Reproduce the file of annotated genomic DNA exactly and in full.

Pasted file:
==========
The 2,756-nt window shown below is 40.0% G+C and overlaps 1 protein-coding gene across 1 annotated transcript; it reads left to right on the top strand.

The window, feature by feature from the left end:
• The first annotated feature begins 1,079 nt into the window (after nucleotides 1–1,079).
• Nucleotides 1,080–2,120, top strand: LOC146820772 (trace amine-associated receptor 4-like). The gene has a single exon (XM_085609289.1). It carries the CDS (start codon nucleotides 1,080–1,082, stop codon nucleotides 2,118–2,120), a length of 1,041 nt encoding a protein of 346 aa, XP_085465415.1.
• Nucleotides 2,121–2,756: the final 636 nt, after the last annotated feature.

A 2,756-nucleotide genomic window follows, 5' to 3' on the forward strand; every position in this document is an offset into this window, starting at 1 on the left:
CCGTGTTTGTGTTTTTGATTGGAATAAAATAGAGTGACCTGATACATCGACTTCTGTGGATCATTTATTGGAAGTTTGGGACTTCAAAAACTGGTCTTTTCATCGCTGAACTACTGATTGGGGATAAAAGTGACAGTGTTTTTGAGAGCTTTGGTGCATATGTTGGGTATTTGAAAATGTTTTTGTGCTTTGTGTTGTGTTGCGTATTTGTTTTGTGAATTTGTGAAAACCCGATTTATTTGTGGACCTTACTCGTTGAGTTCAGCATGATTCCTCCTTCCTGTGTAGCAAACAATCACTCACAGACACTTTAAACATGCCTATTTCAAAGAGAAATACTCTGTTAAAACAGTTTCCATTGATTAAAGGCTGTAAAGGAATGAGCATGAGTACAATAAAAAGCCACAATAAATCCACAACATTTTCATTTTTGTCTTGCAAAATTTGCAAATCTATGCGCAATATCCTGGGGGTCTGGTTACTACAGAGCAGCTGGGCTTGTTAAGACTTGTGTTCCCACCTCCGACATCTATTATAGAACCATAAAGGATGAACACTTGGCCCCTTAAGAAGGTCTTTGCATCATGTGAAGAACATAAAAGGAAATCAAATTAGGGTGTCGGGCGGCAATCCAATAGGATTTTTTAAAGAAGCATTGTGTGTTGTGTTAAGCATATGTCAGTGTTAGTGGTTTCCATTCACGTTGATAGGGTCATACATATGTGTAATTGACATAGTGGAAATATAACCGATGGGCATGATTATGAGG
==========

The 2,756-nt window shown below is 40.0% G+C and overlaps 1 protein-coding gene across 1 annotated transcript; it reads left to right on the top strand.

The window, feature by feature from the left end:
• The first annotated feature begins 1,079 nt into the window (after nucleotides 1–1,079).
• Nucleotides 1,080–2,120, top strand: LOC146820772 (trace amine-associated receptor 4-like). The gene has a single exon (XM_085609289.1). It carries the CDS (start codon nucleotides 1,080–1,082, stop codon nucleotides 2,118–2,120), a length of 1,041 nt encoding a protein of 346 aa, XP_085465415.1.
• Nucleotides 2,121–2,756: the final 636 nt, after the last annotated feature.

A 2,756-nucleotide genomic window follows, 5' to 3' on the forward strand; every position in this document is an offset into this window, starting at 1 on the left:
CCGTGTTTGTGTTTTTGATTGGAATAAAATAGAGTGACCTGATACATCGACTTCTGTGGATCATTTATTGGAAGTTTGGGACTTCAAAAACTGGTCTTTTCATCGCTGAACTACTGATTGGGGATAAAAGTGACAGTGTTTTTGAGAGCTTTGGTGCATATGTTGGGTATTTGAAAATGTTTTTGTGCTTTGTGTTGTGTTGCGTATTTGTTTTGTGAATTTGTGAAAACCCGATTTATTTGTGGACCTTACTCGTTGAGTTCAGCATGATTCCTCCTTCCTGTGTAGCAAACAATCACTCACAGACACTTTAAACATGCCTATTTCAAAGAGAAATACTCTGTTAAAACAGTTTCCATTGATTAAAGGCTGTAAAGGAATGAGCATGAGTACAATAAAAAGCCACAATAAATCCACAACATTTTCATTTTTGTCTTGCAAAATTTGCAAATCTATGCGCAATATCCTGGGGGTCTGGTTACTACAGAGCAGCTGGGCTTGTTAAGACTTGTGTTCCCACCTCCGACATCTATTATAGAACCATAAAGGATGAACACTTGGCCCCTTAAGAAGGTCTTTGCATCATGTGAAGAACATAAAAGGAAATCAAATTAGGGTGTCGGGCGGCAATCCAATAGGATTTTTTAAAGAAGCATTGTGTGTTGTGTTAAGCATATGTCAGTGTTAGTGGTTTCCATTCACGTTGATAGGGTCATACATATGTGTAATTGACATAGTGGAAATATAACCGATGGGCATGATTATGAGG